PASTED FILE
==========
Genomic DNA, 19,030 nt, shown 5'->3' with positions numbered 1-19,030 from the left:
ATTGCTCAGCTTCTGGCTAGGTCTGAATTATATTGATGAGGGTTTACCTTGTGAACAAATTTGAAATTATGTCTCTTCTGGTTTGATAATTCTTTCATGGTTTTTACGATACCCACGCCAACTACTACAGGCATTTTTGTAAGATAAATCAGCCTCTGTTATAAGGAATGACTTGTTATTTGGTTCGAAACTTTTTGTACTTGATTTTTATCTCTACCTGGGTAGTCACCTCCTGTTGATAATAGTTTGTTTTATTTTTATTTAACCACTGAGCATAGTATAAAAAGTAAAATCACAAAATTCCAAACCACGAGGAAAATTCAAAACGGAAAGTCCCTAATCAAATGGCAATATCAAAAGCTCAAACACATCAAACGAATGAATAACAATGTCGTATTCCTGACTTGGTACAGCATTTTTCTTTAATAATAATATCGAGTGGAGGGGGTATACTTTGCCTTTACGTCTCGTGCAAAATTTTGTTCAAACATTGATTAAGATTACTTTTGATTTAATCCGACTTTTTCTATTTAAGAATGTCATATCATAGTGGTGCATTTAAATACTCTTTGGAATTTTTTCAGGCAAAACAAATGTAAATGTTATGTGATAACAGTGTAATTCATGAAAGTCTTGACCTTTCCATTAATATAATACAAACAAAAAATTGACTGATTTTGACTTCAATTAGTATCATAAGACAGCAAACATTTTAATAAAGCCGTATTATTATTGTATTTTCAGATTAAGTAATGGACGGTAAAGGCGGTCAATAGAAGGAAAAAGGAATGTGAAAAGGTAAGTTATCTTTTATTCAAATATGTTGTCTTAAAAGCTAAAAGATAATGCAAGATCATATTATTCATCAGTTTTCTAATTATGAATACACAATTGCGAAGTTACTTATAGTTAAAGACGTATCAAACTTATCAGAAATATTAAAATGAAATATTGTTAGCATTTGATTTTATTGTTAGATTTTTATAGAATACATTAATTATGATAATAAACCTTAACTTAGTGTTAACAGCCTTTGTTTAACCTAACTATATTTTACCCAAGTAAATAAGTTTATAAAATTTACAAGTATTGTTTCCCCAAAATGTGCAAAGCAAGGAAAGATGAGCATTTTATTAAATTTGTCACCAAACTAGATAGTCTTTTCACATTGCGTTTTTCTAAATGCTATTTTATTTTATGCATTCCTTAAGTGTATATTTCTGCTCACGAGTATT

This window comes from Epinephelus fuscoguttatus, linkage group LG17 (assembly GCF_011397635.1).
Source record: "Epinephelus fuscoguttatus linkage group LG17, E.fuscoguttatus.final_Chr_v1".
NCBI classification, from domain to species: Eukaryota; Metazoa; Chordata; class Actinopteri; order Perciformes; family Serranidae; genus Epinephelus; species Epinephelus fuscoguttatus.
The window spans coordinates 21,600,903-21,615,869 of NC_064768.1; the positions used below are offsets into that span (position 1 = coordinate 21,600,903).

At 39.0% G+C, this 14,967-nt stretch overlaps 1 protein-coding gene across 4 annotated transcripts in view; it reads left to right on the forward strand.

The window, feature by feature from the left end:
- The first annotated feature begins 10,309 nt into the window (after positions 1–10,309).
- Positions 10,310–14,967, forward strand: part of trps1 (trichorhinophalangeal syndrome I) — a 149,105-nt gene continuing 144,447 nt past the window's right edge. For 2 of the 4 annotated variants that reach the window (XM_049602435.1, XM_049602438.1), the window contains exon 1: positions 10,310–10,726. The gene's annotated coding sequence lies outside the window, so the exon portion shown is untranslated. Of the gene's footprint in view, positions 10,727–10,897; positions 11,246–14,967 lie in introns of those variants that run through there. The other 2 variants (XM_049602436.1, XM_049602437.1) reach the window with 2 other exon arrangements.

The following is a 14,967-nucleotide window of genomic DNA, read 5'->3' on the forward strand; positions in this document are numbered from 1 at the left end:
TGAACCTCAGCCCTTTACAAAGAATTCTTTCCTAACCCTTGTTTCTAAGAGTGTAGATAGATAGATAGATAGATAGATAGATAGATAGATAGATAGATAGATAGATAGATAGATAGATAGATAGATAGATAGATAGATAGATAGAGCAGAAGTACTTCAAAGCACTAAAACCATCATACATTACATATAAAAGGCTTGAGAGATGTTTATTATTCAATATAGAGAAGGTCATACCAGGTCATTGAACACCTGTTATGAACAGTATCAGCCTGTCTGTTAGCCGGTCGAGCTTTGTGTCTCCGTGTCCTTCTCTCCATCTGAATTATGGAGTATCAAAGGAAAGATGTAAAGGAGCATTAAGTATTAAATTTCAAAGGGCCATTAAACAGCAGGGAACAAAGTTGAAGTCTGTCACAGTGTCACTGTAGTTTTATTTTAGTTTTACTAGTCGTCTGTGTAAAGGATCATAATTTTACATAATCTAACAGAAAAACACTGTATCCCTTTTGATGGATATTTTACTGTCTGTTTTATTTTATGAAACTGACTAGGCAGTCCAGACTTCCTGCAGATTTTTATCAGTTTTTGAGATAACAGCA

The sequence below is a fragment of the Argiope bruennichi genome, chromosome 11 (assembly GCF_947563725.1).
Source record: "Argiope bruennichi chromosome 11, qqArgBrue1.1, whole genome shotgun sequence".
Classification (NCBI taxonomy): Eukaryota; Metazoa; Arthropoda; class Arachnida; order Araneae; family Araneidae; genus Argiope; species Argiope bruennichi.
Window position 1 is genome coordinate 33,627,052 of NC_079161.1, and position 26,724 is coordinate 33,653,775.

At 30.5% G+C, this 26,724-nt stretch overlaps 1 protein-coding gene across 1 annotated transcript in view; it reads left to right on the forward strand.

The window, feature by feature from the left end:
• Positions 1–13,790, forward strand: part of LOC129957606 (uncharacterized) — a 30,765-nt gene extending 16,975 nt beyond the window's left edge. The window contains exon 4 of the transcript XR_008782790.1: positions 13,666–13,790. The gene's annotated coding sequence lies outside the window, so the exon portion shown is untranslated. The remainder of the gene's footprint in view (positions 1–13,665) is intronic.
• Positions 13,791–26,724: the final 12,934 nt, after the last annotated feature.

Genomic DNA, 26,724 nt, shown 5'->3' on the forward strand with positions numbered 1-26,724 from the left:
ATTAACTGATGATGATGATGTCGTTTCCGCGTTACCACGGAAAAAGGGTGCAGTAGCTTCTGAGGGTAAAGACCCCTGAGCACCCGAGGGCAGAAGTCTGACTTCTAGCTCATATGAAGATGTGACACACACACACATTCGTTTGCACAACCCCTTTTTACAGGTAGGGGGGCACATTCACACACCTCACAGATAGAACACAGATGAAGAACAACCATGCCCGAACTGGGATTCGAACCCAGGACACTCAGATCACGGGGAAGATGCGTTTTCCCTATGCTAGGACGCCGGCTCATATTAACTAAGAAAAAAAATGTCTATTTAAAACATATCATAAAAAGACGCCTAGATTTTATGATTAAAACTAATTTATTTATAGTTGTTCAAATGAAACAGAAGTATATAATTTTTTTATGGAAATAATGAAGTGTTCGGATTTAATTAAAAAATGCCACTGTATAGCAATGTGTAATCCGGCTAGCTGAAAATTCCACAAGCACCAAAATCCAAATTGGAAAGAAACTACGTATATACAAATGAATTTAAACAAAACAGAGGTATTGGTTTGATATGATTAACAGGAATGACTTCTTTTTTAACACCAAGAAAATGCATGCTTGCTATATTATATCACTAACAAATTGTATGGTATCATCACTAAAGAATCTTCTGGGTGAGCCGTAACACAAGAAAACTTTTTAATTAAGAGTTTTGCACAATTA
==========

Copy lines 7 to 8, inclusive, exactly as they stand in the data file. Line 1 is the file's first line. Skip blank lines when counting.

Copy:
At 39.0% G+C, this 14,967-nt stretch overlaps 1 protein-coding gene across 4 annotated transcripts in view; it reads left to right on the forward strand.

The window, feature by feature from the left end: